Rev.Adv.Mater.Sci. (RAMS)
No 2, Vol. 51, 2017, pages 91-129


Pedro Magalhães, Luísa Andrade, Olga C. Nunes and Adélio Mendes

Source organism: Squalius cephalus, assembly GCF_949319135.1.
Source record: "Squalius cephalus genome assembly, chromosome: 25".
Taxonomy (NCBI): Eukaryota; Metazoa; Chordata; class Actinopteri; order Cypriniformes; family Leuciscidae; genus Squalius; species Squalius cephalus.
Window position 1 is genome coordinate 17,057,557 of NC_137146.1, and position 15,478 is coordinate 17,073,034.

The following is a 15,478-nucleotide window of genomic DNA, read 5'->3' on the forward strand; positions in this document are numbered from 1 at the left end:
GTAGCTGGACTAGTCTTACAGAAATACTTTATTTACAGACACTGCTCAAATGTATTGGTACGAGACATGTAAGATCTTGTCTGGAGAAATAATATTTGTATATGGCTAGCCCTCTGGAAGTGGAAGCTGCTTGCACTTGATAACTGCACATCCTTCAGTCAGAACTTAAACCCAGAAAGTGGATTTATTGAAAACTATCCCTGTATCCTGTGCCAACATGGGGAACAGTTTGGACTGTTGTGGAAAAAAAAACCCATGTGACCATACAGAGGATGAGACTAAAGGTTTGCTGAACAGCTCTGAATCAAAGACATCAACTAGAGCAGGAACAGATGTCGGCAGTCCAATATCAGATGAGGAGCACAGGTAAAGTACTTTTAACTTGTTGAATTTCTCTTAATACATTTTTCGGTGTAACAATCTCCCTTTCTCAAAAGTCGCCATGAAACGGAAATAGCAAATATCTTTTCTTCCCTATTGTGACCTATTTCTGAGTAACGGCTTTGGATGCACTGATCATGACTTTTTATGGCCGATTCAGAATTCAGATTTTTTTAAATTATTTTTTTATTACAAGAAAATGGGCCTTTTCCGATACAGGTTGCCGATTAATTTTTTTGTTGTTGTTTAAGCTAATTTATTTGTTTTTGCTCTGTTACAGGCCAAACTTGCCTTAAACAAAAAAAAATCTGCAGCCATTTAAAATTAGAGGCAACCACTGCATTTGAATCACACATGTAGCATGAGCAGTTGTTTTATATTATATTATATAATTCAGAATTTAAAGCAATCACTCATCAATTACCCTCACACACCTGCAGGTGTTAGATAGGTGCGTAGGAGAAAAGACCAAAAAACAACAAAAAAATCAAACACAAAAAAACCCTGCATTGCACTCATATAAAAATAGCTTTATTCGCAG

TiO2 semiconductor is being investigated and used for different applications such as energy production, photoinactivation, photoabatement, self-cleaning and water desalination. TiO2 has, however, a large band gap, ca. 3.2 eV, which limits its absorption to UV light range that accounts only for ca. 5% of the solar spectrum energy. Therefore, strategies for reducing its band gap aiming to enhance visible light harvesting and making TiO2 usable for indoors applications are being studied; this reduction is mainly achieved by doping and decoration. More recently, TiO2/graphene composite proved to be an interesting material for photocatalytic purposes, presenting enhanced energy harvesting properties and an improved photocatalytic activity. Furthermore, the micro size of the composite graphene platelets allows its use without the potential health hazards associated to TiO2 nanoparticles. TiO2 may contribute to prevent nosocomial infections because, similarly to the phagocytic cells of the human immune system, it uses the cytotoxic effects of Reactive Oxygen Species (ROS) to inactivate microorganisms. These ROS are known to be highly reactive with biological molecules and thus they are effective for the inactivation of various types of microorganisms. The photocatalysis fundamentals and the preparation of more efficient TiO2 photocatalysts suitable for indoor applications are reviewed aiming their application for the photoinactivation of microorganisms. Additionally, a comparison of the effectiveness of photoinactivation with traditionally used disinfection methods is also made. Finally, gaps in the knowledge on the long-term effect of the utilization of TiO2 based materials are identified.

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